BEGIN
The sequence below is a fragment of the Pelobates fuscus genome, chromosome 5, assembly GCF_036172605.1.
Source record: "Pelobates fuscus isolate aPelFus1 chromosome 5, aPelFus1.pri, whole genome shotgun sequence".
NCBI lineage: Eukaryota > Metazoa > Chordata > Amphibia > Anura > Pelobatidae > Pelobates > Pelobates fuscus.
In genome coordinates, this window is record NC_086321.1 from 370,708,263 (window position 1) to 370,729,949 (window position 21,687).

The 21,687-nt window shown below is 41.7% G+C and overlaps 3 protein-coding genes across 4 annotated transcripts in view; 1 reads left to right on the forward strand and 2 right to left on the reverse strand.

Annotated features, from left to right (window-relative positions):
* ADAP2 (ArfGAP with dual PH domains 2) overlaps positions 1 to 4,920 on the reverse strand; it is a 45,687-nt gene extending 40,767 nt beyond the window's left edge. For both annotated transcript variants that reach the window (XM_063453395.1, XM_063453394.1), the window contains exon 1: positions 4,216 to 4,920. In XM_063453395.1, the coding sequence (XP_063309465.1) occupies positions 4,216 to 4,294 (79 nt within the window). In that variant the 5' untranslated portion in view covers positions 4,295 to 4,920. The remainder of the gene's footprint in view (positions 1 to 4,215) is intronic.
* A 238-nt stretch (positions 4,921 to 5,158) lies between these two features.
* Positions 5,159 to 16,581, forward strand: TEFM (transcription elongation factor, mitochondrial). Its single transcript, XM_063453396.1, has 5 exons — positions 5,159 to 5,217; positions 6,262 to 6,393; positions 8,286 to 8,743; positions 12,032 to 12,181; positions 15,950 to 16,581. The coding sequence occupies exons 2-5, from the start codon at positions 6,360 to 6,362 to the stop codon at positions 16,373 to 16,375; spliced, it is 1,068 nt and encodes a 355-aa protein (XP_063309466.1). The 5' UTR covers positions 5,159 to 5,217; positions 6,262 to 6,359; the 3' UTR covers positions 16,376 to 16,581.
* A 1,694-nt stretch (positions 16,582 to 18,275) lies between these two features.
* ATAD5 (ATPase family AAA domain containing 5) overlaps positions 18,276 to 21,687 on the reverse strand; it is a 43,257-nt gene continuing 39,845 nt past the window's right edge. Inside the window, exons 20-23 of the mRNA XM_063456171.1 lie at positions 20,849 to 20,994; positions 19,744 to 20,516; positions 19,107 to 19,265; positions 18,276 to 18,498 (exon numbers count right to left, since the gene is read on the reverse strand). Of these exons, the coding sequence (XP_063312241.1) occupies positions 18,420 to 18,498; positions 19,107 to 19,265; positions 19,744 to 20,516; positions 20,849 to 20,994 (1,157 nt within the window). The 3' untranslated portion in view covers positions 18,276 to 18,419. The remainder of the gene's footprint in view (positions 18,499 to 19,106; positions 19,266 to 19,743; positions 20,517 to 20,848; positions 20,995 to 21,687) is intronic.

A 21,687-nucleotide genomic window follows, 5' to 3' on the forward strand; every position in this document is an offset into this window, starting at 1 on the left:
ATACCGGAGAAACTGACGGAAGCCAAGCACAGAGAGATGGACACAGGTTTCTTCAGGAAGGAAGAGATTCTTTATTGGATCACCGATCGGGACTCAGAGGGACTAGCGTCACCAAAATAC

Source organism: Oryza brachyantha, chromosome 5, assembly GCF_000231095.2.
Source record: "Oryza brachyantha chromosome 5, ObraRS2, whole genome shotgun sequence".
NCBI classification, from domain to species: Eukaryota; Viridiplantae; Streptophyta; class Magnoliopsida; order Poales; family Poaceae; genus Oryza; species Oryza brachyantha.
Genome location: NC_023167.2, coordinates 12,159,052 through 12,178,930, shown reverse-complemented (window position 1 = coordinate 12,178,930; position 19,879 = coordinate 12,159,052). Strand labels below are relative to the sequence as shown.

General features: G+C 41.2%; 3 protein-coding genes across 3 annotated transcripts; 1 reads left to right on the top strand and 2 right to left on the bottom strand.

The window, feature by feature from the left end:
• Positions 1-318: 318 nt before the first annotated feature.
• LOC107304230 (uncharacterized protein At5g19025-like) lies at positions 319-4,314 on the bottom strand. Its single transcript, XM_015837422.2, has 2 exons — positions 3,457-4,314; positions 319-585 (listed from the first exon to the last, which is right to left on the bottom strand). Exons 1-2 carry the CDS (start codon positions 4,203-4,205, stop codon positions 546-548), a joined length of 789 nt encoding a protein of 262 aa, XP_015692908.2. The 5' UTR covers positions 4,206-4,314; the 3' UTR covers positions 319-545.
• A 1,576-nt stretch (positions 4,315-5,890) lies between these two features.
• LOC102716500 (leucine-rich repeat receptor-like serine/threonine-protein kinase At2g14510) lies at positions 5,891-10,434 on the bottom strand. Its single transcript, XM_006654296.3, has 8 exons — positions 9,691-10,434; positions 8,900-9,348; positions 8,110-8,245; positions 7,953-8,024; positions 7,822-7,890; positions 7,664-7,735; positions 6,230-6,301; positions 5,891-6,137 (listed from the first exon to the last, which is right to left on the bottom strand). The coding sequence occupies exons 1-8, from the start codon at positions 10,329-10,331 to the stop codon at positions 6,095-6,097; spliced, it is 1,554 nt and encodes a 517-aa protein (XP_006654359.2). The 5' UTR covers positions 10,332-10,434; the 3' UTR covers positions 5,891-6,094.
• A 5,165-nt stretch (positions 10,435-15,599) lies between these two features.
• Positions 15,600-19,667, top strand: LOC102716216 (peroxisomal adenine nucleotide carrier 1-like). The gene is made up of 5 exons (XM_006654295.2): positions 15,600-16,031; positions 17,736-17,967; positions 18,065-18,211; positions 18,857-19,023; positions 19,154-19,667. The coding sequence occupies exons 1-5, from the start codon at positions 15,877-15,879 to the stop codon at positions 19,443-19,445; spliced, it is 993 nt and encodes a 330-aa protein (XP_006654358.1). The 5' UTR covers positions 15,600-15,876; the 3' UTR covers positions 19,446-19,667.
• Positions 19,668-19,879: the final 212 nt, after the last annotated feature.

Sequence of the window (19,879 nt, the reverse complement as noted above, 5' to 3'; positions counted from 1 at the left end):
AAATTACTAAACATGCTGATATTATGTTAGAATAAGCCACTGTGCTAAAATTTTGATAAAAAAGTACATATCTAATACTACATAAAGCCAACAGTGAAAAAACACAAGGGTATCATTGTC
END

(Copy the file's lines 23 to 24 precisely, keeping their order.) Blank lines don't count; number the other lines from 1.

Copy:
• LOC102716500 (leucine-rich repeat receptor-like serine/threonine-protein kinase At2g14510) lies at positions 5,891-10,434 on the bottom strand. Its single transcript, XM_006654296.3, has 8 exons — positions 9,691-10,434; positions 8,900-9,348; positions 8,110-8,245; positions 7,953-8,024; positions 7,822-7,890; positions 7,664-7,735; positions 6,230-6,301; positions 5,891-6,137 (listed from the first exon to the last, which is right to left on the bottom strand). The coding sequence occupies exons 1-8, from the start codon at positions 10,329-10,331 to the stop codon at positions 6,095-6,097; spliced, it is 1,554 nt and encodes a 517-aa protein (XP_006654359.2). The 5' UTR covers positions 10,332-10,434; the 3' UTR covers positions 5,891-6,094.
• A 5,165-nt stretch (positions 10,435-15,599) lies between these two features.